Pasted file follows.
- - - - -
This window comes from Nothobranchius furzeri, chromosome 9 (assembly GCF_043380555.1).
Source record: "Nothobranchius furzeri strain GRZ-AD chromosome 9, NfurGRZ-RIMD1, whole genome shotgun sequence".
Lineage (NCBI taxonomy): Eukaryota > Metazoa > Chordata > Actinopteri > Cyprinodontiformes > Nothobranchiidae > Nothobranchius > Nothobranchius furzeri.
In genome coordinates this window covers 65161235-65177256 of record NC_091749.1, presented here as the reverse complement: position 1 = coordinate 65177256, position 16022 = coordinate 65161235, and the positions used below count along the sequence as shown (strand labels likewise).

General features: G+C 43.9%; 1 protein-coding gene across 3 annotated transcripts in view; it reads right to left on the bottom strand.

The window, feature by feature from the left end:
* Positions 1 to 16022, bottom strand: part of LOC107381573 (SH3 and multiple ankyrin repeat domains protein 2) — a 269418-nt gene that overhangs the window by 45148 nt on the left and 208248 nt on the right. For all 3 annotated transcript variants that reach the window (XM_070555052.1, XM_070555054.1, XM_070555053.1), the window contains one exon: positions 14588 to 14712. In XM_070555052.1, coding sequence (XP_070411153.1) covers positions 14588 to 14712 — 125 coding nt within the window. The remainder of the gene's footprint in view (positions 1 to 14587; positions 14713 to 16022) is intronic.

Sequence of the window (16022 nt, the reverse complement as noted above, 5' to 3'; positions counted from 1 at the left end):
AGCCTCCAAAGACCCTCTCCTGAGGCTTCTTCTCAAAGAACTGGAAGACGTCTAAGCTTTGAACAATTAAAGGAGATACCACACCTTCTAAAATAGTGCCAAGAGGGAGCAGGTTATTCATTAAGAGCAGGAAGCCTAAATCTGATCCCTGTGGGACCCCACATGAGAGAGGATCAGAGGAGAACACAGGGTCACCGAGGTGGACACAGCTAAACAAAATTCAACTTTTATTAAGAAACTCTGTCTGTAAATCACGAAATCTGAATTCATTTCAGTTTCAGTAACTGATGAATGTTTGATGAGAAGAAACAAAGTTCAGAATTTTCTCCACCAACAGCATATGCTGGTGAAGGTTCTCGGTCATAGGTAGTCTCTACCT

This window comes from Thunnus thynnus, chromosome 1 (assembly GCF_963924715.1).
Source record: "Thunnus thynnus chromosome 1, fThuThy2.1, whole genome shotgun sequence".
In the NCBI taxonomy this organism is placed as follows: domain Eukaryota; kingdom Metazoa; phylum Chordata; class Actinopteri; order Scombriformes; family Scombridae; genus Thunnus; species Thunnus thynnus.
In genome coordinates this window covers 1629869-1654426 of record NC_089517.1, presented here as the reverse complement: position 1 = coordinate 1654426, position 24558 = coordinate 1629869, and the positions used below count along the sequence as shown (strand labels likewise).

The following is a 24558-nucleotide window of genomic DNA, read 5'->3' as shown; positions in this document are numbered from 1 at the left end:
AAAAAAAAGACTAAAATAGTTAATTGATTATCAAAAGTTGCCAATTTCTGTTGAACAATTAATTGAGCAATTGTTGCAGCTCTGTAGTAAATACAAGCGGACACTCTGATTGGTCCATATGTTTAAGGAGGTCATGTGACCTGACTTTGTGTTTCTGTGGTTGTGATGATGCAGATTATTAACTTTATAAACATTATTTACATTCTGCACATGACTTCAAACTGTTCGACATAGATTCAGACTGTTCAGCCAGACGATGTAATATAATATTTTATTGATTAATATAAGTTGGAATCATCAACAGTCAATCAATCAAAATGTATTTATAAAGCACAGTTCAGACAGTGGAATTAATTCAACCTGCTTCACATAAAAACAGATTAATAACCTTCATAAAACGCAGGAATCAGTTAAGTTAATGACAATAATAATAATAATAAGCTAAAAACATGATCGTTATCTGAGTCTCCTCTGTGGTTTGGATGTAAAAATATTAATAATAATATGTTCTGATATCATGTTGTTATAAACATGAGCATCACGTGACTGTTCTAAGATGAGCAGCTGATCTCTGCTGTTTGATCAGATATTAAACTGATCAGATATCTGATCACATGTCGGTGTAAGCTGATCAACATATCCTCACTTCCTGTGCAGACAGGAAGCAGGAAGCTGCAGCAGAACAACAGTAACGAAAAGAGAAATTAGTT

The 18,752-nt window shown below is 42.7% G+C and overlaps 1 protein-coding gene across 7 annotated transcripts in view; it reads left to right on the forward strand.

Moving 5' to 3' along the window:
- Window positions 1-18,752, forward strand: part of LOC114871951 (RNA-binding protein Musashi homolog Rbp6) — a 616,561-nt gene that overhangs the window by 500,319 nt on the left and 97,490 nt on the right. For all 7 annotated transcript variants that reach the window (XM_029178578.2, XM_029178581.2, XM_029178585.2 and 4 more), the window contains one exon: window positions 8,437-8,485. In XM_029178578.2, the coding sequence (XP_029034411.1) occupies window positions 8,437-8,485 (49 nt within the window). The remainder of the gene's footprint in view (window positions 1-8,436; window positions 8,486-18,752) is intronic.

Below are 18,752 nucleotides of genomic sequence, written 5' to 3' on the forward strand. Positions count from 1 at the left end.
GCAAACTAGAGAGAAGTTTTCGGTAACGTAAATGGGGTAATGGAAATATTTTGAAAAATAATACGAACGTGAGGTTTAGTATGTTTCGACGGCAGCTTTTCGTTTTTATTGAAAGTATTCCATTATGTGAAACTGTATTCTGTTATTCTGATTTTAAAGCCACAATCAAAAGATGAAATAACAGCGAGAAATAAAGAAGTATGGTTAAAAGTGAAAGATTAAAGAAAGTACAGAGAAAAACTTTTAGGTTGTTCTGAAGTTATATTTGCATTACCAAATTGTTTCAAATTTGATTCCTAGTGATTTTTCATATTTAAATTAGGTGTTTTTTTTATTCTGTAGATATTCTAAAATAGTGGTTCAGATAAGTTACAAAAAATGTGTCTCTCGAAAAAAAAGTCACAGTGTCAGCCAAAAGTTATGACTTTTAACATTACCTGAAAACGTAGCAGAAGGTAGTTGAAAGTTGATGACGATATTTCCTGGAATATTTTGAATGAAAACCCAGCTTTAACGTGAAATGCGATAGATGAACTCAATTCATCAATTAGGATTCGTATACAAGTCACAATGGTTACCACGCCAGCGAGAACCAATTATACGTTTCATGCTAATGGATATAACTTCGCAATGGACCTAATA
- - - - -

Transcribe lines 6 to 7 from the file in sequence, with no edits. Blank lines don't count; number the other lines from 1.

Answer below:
The window, feature by feature from the left end:
* Positions 1 to 16022, bottom strand: part of LOC107381573 (SH3 and multiple ankyrin repeat domains protein 2) — a 269418-nt gene that overhangs the window by 45148 nt on the left and 208248 nt on the right. For all 3 annotated transcript variants that reach the window (XM_070555052.1, XM_070555054.1, XM_070555053.1), the window contains one exon: positions 14588 to 14712. In XM_070555052.1, coding sequence (XP_070411153.1) covers positions 14588 to 14712 — 125 coding nt within the window. The remainder of the gene's footprint in view (positions 1 to 14587; positions 14713 to 16022) is intronic.